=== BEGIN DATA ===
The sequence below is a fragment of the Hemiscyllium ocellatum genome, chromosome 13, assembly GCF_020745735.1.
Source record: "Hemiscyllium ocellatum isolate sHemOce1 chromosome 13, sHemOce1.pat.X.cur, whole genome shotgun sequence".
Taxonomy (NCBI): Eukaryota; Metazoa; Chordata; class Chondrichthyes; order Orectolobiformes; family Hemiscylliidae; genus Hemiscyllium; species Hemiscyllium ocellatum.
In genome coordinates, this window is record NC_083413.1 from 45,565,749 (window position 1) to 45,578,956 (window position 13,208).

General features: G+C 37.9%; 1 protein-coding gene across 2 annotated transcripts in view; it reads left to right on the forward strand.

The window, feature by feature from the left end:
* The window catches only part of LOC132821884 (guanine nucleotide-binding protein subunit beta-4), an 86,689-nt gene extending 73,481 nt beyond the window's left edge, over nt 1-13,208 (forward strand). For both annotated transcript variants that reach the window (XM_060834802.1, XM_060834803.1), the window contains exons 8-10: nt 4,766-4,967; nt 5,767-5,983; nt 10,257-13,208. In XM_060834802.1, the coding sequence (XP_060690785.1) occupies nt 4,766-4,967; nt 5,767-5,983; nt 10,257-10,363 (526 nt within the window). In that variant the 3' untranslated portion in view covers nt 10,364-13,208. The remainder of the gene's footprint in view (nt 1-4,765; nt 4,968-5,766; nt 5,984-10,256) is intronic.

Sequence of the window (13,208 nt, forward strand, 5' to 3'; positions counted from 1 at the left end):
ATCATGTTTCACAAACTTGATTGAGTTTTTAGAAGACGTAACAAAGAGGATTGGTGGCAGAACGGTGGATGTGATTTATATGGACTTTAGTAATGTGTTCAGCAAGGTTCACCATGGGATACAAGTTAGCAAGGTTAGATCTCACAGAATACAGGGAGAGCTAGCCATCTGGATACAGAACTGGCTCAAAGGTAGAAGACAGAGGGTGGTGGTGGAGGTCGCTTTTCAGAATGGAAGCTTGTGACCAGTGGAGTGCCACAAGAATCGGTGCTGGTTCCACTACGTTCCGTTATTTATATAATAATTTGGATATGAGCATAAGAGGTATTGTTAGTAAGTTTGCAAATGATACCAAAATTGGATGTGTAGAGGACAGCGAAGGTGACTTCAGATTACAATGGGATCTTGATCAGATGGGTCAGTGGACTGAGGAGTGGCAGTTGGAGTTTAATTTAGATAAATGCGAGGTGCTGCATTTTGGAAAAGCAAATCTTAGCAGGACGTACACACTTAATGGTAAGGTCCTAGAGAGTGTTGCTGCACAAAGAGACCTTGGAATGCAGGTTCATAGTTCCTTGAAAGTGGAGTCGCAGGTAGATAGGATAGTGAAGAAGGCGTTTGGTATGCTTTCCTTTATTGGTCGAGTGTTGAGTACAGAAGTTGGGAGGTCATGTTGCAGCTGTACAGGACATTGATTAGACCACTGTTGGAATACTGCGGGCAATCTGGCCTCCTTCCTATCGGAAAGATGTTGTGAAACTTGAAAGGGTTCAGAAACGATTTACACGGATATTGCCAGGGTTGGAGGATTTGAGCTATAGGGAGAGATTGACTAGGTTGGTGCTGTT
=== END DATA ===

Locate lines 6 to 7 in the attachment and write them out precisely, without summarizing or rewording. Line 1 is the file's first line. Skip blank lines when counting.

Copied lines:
The window, feature by feature from the left end:
* The window catches only part of LOC132821884 (guanine nucleotide-binding protein subunit beta-4), an 86,689-nt gene extending 73,481 nt beyond the window's left edge, over nt 1-13,208 (forward strand). For both annotated transcript variants that reach the window (XM_060834802.1, XM_060834803.1), the window contains exons 8-10: nt 4,766-4,967; nt 5,767-5,983; nt 10,257-13,208. In XM_060834802.1, the coding sequence (XP_060690785.1) occupies nt 4,766-4,967; nt 5,767-5,983; nt 10,257-10,363 (526 nt within the window). In that variant the 3' untranslated portion in view covers nt 10,364-13,208. The remainder of the gene's footprint in view (nt 1-4,765; nt 4,968-5,766; nt 5,984-10,256) is intronic.